History YMMV / PrideAndPrejudice

17th Jul '16 9:37:57 PM PaulA
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** The existence of ''Literature/PrideAndPrejudiceAndZombies'', where the the Bennet sisters are reimagined as zombie hunters, can make the 2005 film amusing to watch - since most of the leading actresses have prominent ActionGirl roles - Keira Knightley (Lizzie) in ''Franchise/PiratesOfTheCaribbean'', ''Film/KingArthur'' and ''{{Film/Domino}}'', Rosamund Pike (Jane) in ''Film/DieAnotherDay'' and ''[[Film/ClashOfTheTitans Wrath of the Titans]]'', and Jena Malone (Lydia) in ''Film/SuckerPunch'' and ''Film/TheHungerGames''. What's more is that Lady Catherine is imagined as the head of a zombie fighting organisation, and her actress in the 2005 film - Judi Dench - is best known as M in the ''Franchise/JamesBond'' films.

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** The existence of ''Literature/PrideAndPrejudiceAndZombies'', where the the Bennet sisters are reimagined as zombie hunters, can make the 2005 film amusing to watch - watch, since most of the leading actresses have prominent ActionGirl roles - roles: Keira Knightley (Lizzie) in ''Franchise/PiratesOfTheCaribbean'', ''Film/KingArthur'' and ''{{Film/Domino}}'', Rosamund Pike (Jane) in ''Film/DieAnotherDay'' and ''[[Film/ClashOfTheTitans Wrath of the Titans]]'', ''Film/WrathOfTheTitans'', and Jena Malone (Lydia) in ''Film/SuckerPunch'' and ''Film/TheHungerGames''. What's more is that Lady Catherine is imagined as the head of a zombie fighting organisation, and her actress in the 2005 film - film, Judi Dench - Dench, is best known as M in the ''Franchise/JamesBond'' films.
13th Jun '16 9:02:14 PM k410ren
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* RetroactiveRecognition: Carey Mulligan as Kitty and Jena Malone as Lydia in the 2005 film.
7th Jun '16 4:06:24 PM AdelePotter
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7th Jun '16 4:06:23 PM AdelePotter
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* UnintentionallySympathetic: Austen probably didn't expect Mary to get as much sympathy as she does. Of course, she probably also didn't expect her future readers to be living in a world that in general has a bit more sympathy for people like Mary -- i.e., introverted, bookish types who don't like balls. Especially since Mary's living in a world where she has no option but to get herself a husband, whereas today's readers (many of whom happen to be introverted, bookish types) have far more options in life (not to mention, far more ways to meet people than Mary would) and can't help but sympathize with someone who doesn't have the choices they do. [[JerkassWoobie Yeah, Mary's a bit of a jerk, but she's not a bad person.]] It's hard not to feel a tiny bit sorry for her.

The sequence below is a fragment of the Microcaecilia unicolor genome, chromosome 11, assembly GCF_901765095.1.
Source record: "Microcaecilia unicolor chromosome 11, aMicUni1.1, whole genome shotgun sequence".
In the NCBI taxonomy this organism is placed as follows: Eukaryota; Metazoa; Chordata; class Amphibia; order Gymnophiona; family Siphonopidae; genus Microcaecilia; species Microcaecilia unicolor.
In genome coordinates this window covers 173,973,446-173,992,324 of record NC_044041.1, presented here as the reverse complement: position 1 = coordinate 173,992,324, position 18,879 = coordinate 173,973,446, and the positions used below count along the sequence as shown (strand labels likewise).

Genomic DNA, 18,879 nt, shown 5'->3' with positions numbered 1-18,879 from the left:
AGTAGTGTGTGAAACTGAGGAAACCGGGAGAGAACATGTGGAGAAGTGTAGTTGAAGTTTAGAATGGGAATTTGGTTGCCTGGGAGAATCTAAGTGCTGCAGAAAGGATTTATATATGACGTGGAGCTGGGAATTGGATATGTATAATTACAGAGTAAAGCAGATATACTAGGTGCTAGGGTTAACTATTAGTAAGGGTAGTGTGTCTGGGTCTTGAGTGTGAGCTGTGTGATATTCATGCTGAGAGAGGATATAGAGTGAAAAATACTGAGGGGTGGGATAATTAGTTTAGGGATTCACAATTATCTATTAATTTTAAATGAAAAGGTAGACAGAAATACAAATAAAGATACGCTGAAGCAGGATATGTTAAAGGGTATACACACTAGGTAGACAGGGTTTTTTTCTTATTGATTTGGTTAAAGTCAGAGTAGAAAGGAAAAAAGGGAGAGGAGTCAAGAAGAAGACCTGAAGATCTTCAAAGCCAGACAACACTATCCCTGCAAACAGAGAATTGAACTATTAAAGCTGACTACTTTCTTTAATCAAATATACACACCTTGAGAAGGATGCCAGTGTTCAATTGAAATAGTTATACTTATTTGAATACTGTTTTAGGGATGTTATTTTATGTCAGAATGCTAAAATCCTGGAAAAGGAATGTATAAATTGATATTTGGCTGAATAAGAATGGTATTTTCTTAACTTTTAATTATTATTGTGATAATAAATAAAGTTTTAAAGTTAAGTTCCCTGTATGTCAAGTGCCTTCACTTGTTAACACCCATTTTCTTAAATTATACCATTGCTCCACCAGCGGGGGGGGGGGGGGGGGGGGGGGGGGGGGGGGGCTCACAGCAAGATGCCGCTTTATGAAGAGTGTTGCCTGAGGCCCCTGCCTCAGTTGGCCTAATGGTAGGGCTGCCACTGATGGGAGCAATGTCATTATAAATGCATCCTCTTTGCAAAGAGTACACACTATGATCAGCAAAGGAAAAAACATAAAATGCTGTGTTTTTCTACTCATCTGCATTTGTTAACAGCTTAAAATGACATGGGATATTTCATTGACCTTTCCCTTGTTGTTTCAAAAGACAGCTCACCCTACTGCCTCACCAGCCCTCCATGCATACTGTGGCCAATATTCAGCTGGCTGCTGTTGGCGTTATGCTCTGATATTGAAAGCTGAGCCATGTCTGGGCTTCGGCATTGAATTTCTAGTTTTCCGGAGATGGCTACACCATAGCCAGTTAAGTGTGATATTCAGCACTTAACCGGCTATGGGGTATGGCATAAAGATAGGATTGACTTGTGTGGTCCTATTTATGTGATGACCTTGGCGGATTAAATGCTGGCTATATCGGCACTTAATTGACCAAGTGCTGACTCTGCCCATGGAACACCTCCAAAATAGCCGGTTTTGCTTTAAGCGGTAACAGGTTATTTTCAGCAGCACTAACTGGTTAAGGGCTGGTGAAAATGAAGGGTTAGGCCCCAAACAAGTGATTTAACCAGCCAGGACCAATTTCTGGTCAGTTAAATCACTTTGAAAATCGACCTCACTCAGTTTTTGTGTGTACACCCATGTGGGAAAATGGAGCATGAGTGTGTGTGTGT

7th Jun '16 4:06:23 PM AdelePotter
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7th Jun '16 8:19:02 AM AdelePotter
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** "See? [[SlapSlapKiss Deeply rooted dislike is always just a mask for true love]]!" Tell that to Mr. Collins. Not to mention, when Elizabeth is acting like she hates Darcy, it's not to hide her true feelings for him -- she acts like she hates him because he ''does'' hate him, namely because he's being a jerk. When she realizes he's really not a bad guy, she starts being more civil and doesn't insult him anymore once she falls in love.

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** "See? [[SlapSlapKiss Deeply rooted dislike is always just a mask for true love]]!" Tell that to Mr. Collins. Not to mention, when Elizabeth is acting like she hates Darcy, it's not to hide her true feelings for him -- she acts like she hates him because he she ''does'' hate him, namely because he's being a jerk. When she realizes he's really not a bad guy, she starts being more civil and doesn't insult him anymore once she falls in love.
7th Jun '16 8:17:36 AM AdelePotter
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** "See? [[SlapSlapKiss Deeply rooted dislike is always just a mask for true love]]!" Tell that to Mr. Collins.

to:

** "See? [[SlapSlapKiss Deeply rooted dislike is always just a mask for true love]]!" Tell that to Mr. Collins. Not to mention, when Elizabeth is acting like she hates Darcy, it's not to hide her true feelings for him -- she acts like she hates him because he ''does'' hate him, namely because he's being a jerk. When she realizes he's really not a bad guy, she starts being more civil and doesn't insult him anymore once she falls in love.